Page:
It’s weird what we come up with when new constraints are added to our daily lives. I never would have thought of doing a Google Meet with friends while I baked bread and talked to myself. Never. But, here we are. Last Sunday, I did a Google Meet with my friend Jes and her three small children where I showed them how to make pizza dough, and taught them about yeast farts. I made the mistake of posting a photo my wife took of the process to Facebook, which resulted in people asking me to do it again. Which is how we got here, I guess.
I’ve had this obsession with old community cookbooks for a couple of years now, snatching them up whenever I find them at thrift stores, flea markets, etc. There are two shelves on our big bookcase full of spiral bound journals of recipes from as early as 1933 and as late as 1991. Honestly, I prefer the older ones. Starting in around 1960, everything has at least one tin of salmon or tuna and a bucket of mayo in it.
Then I found The Carolina Housewife, which isn’t really a community cookbook. It was published in 1847 anonymously, but most likely written by Sarah Rutledge. I found a copy on Amazon, but it was just scanned pages, and almost impossible to read… but what I read had me hooked. No easy-to-read list of ingredients and step by step instructions. Each recipe is a paragraph, full of lots of assumed knowledge (that I don’t have). I was so fascinated, I found and ordered an old library copy on eBay and have this crazy idea that I’m going to take all the bread recipes, update them with modern ingredients and publish them.
But, I kept putting it off. The recipes are intimidating. But, I finally found my first one, Carolina Rice and Wheat Bread. It took a few attempts, but I think I’ve got it.
The Original Recipe
Simmer one pound of rice in two quarts of water until it is quite soft; when it is cool enough, mix it well with four pounds of flour, yeast and salt as for other bread; of yeast, four large spoonfuls. Let it rise before the fire. Some of the flour should be reserved to make the loaves. If the rice swell greatly, and requires more water, add as much as you think proper.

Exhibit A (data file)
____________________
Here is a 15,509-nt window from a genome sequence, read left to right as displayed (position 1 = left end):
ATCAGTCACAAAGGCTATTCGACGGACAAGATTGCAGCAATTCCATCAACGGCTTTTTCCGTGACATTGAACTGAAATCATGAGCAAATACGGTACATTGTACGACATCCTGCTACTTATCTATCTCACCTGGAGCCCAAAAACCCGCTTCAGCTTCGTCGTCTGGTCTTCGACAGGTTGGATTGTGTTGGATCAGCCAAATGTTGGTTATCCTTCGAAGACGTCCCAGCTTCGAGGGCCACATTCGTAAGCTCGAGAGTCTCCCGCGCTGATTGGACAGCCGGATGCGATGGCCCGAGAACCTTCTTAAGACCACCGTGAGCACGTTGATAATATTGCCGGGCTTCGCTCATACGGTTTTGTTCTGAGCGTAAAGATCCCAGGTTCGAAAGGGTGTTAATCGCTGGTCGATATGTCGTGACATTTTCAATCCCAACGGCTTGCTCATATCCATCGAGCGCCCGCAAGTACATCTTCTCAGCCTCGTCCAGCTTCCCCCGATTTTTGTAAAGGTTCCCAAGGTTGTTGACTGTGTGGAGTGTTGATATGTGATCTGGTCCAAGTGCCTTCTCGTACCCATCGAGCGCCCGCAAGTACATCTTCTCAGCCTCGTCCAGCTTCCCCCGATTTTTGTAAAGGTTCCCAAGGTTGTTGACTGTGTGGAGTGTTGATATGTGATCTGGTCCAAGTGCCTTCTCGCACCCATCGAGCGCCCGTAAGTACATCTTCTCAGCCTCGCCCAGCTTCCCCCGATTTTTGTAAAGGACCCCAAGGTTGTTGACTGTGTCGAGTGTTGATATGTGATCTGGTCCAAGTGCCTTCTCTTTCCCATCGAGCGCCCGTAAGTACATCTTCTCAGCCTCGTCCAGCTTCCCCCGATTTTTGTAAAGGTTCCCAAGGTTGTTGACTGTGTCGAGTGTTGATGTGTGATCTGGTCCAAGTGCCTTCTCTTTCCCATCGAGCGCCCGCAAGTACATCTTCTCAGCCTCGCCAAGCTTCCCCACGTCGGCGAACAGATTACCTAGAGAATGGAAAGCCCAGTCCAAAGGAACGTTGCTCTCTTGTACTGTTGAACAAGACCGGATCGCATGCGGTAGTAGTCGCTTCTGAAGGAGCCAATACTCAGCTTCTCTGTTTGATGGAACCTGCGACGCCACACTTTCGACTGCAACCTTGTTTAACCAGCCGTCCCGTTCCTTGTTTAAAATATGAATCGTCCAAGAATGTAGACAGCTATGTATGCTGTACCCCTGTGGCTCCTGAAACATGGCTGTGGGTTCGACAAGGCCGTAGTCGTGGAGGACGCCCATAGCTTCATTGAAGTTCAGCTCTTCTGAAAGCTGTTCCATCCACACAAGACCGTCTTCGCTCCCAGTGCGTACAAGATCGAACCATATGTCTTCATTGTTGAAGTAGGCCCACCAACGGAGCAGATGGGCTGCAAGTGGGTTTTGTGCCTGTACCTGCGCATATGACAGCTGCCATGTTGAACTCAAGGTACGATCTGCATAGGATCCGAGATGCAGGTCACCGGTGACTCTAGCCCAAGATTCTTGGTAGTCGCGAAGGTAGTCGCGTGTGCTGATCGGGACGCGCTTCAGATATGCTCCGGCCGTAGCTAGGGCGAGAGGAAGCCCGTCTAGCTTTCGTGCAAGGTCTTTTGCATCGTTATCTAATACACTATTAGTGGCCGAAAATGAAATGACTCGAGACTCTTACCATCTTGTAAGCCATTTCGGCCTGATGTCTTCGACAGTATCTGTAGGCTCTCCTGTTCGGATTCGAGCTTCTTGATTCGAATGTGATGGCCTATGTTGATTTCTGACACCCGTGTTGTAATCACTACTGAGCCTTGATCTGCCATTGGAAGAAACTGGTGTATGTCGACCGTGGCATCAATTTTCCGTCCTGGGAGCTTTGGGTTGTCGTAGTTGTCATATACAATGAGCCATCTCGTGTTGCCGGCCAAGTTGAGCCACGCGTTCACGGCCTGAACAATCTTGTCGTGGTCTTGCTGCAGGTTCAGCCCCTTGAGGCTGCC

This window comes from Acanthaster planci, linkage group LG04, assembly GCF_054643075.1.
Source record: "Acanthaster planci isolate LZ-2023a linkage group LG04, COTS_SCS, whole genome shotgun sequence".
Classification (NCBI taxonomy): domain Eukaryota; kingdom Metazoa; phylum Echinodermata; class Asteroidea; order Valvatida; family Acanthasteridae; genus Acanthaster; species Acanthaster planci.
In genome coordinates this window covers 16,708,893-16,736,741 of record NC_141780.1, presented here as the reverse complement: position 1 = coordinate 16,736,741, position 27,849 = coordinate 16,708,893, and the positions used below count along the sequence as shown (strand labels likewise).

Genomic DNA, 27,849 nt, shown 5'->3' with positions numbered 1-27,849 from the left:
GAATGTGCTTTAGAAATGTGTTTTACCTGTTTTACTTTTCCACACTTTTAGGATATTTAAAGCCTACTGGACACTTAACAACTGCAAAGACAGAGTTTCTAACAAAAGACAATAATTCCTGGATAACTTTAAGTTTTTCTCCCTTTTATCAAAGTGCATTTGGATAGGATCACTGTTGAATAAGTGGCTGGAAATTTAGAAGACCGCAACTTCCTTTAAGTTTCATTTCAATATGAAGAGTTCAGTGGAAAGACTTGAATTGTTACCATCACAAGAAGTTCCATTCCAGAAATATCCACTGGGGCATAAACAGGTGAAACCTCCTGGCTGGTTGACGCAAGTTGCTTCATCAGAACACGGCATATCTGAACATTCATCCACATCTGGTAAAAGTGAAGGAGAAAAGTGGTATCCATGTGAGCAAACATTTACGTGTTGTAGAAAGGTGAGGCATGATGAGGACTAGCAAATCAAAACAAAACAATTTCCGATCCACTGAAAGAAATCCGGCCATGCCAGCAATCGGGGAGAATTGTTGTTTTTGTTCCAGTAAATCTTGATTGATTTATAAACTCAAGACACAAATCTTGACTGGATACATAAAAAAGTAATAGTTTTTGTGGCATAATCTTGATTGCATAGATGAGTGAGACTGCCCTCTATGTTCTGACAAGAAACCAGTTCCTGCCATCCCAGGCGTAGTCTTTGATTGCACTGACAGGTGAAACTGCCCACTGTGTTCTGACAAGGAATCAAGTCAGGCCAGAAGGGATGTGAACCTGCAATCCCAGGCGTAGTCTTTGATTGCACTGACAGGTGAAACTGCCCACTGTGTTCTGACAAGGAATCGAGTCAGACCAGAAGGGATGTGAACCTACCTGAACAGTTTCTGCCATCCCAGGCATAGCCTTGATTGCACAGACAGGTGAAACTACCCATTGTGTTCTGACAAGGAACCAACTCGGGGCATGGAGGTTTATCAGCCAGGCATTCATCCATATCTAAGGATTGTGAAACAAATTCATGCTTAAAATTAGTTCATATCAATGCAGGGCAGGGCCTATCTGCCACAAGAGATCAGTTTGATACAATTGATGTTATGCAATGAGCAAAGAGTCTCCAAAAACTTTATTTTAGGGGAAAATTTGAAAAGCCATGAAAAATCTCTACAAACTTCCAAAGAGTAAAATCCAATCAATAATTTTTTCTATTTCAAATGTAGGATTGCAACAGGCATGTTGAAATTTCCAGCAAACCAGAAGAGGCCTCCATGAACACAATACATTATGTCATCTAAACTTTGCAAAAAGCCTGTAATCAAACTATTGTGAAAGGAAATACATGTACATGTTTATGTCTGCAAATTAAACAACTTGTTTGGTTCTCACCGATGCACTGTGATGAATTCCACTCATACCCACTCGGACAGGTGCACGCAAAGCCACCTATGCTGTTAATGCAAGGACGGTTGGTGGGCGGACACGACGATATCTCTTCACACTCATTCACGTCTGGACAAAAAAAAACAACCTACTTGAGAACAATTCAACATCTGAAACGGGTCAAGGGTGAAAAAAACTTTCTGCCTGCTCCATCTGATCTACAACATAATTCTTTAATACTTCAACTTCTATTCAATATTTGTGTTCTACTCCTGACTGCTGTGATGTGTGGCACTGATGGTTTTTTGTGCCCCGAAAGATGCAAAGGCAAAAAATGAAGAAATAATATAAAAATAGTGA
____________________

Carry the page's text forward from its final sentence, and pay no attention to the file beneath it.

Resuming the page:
The Carolina Housewife by Sarah Rutledge
I didn’t attempt to make my own yeast for this, and it took a couple of attempts to get to this point. Since I have no description of the taste, texture or appearance, I just baked them in loaf pans, and well, they turned out fine! The long ferment in the fridge helps it develop flavor. My first attempt didn’t really taste like anything. This one, with the addition of the whole wheat flour and the longer ferment, still has a subtle flavor, but I think it’s really good. And don’t worry about lumps of rice! I have no idea HOW, but it all gets absorbed during mixing and kneading.
This recipe should make two large loaves.
1 cup rice
1 quart (4 cups) water (for the rice)
1.5lb all-purpose flour
.5lb whole wheat flour
1 cup of water (for the dough)
2 tablespoons active dry or instant yeast
1.5 tablespoons salt
The first step is to make the rice. In a large saucepan, heat the rice, quart of water and a healthy pinch of salt over medium heat. Once it starts bubbling, turn it down to medium low and simmer uncovered until the rice has absorbed almost all of the water and is really soft and sticky.
Let cool to room temperature, or throw it in a bowl and refrigerate overnight.
Add the now-cooled rice to the bowl of your mixer, add the flours, yeast and salt and mix on low with the dough hook until the rice breaks up and the flour starts mixing with it. Slowly add the water, about a tablespoon at a time until a shaggy sticky dough forms. Depending on how much of the water is left in the rice you might not need all the water. It should be just wet enough that all the flour gets absorbed into the dough.
Once you’ve got the shaggy sticky dough going on, turn up the mixer to 2 or 3 and knead until the dough gets smoother and pulls away from the side of the bowl, about 5-7 minutes. It’s still going to be sticky, but hey, that’s the rice!
Scrape the dough into a large oiled bowl, cover with plastic wrap or oiled aluminum foil and throw it in the fridge for 36-48 hours. Check on it a couple times a day and punch it down if it looks like it’s going to jump out of the bowl.
Take the dough out of the fridge, cut the dough in half, form into loaves and put them into oiled loaf pans. Let rise on the counter covered with a towel for 2.5-3.5 hours until they’ve doubled in size and a peeking over the top of the loaf pans.
Bake in a 350 degree oven for 40-50 minutes until they reach an internal temperature of 195-200 degrees, then take the out of the oven, remove them carefully from their pans, rub a stick of butter over the top of the crust, and let cool on a rack as long as you can stand it!
This recipe is still a work in progress. If you try it, let me know how it goes!